Marjory Stoneman Douglas High School Shooter Verdict Reached: Life In Prison Without Parole
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Civil rights lawyer and former prosecutor David Henderson breaks down the implications of the jury’s recommendation for a life sentence without parole for school shooter Nikolas Cruz, in the video published on Oct 13, 2022, by NBC News, as “What The Parkland Sentencing Verdict Means For Future Death Penalty Cases“, below:
“I just don’t think anything else is appropriate except a capital sentence in this case,” Gov. Ron DeSantis says of the decision that led to life in prison for Parkland school shooter Nikolas Cruz, in the video published on Oct 13, 2022, by WPTV News – FL Palm Beaches and Treasure Coast, as “Gov. Ron DeSantis reacts to life sentence recommendation for Nikolas Cruz“, below:
For Marjory Stoneman Douglas High School shooting, please refer to the excerpt from wikipedia, in italics, below:
On February 14, 2018, 19-year-old Nikolas Cruz opened fire on students and staff at Marjory Stoneman Douglas High School in the Miami suburban town of Parkland, Florida, murdering 17 people[note 2] and injuring 17 others. Cruz, a former student at the school, fled the scene on foot by blending in with other students, and was arrested without incident approximately one hour later in nearby Coral Springs. Police and prosecutors investigated “a pattern of disciplinary issues and unnerving behavior”.
The killing spree is the deadliest high school shooting in United States history, surpassing the Columbine High School massacre that killed 15, including the perpetrators, in Colorado in April 1999. The shooting came at a period of heightened public support for gun control that followed mass shootings in Paradise, Nevada, and in Sutherland Springs, Texas, in October and November 2017.
Students at Parkland founded Never Again MSD, an advocacy group that lobbies for gun control. On March 9, Governor Rick Scott signed a bill that implemented new restrictions to Florida’s gun laws and also allowed for the arming of teachers who were properly trained and the hiring of school resource officers.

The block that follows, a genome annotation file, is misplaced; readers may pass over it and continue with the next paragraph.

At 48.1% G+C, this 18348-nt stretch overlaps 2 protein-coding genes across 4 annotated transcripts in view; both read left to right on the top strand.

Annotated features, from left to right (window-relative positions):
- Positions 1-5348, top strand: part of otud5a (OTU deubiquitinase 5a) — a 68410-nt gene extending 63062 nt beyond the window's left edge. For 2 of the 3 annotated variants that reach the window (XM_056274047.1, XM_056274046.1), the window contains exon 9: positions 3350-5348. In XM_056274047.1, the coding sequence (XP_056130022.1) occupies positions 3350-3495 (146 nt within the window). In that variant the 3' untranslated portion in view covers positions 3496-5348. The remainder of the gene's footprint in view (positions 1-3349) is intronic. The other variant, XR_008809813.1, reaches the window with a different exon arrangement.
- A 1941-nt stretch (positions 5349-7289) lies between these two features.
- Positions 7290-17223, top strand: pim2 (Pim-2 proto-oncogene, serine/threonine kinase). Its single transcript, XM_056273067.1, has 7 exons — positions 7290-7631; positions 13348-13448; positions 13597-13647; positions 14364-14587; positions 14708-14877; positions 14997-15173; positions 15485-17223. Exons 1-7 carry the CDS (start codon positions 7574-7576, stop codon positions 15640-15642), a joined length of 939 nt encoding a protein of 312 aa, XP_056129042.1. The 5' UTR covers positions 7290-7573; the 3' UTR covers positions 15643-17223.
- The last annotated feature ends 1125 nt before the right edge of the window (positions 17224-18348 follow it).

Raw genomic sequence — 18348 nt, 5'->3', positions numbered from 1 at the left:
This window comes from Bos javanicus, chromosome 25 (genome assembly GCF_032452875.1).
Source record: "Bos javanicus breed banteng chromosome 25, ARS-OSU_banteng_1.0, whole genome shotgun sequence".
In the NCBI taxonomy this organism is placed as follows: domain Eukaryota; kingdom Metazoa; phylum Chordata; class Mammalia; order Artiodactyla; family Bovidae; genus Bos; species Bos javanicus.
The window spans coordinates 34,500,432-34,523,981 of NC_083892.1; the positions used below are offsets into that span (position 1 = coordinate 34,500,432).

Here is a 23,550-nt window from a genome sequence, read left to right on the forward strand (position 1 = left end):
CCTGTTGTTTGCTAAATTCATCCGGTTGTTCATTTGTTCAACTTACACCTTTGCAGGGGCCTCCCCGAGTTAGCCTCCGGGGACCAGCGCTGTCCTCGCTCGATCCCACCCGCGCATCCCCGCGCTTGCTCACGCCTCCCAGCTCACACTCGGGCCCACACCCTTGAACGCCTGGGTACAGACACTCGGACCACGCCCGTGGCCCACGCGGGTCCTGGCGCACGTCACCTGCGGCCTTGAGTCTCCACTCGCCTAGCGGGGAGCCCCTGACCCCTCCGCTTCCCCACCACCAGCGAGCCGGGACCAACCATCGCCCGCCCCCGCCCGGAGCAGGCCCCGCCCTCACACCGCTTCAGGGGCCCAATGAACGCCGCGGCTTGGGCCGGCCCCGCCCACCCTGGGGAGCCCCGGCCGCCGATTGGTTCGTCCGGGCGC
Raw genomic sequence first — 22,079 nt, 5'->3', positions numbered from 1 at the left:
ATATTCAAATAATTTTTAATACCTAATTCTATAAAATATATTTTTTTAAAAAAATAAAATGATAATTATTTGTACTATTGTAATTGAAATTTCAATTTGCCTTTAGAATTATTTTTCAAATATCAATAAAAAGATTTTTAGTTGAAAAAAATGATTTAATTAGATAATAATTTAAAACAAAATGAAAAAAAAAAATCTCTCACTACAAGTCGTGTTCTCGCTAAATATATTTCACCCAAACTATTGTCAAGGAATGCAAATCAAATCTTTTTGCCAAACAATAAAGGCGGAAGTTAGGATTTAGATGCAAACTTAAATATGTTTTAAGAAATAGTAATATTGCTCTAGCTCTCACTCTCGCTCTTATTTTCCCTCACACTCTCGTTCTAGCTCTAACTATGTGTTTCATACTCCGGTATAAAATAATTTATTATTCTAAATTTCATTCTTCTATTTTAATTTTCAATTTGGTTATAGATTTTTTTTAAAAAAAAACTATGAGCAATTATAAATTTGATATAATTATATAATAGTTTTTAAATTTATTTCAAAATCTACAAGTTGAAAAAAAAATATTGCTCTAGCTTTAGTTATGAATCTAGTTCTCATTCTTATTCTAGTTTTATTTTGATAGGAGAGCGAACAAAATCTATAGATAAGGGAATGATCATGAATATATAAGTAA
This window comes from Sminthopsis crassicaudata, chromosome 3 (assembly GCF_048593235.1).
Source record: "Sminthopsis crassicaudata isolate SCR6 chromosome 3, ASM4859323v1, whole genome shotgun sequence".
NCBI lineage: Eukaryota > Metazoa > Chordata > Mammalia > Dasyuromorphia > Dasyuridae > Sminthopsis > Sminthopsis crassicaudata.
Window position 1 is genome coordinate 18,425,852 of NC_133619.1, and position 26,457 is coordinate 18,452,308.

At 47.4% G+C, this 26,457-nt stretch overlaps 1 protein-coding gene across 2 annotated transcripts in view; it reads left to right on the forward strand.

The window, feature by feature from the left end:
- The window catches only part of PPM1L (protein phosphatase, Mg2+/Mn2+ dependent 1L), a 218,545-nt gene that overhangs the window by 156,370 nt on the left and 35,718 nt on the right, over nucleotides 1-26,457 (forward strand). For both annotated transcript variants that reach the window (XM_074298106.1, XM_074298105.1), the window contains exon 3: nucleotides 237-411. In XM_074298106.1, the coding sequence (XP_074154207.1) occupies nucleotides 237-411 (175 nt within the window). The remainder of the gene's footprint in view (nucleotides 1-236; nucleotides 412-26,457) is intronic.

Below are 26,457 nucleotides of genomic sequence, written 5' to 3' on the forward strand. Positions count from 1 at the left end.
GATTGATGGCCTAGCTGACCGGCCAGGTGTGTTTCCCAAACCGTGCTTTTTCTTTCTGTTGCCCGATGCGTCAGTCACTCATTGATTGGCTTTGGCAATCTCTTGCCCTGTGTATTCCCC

The Broward County Sheriff’s Office received widespread criticism for its handling of the police response, both for not following up on multiple warnings about Cruz despite a lengthy record of threatening behavior and for staying outside the school instead of immediately confronting him. This led to the resignations of several police officers who responded to the scene, and the removal of Sheriff Scott Israel. A commission appointed by then-Governor Scott to investigate the shooting condemned the police inaction and urged school districts across the state to adopt greater measures of security.
On October 20, 2021, Cruz pleaded guilty to all charges and apologized for his actions. The prosecution sought the death penalty, and a four-month trial was expected to commence in January 2022. The sentencing phase was delayed numerous times, in part due to the COVID-19 pandemic. Cruz’s death penalty trial began July 18, 2022 and concluded on October 13, 2022 resulting in the jury recommending Cruz being sentenced to life imprisonment without the possibility of parole.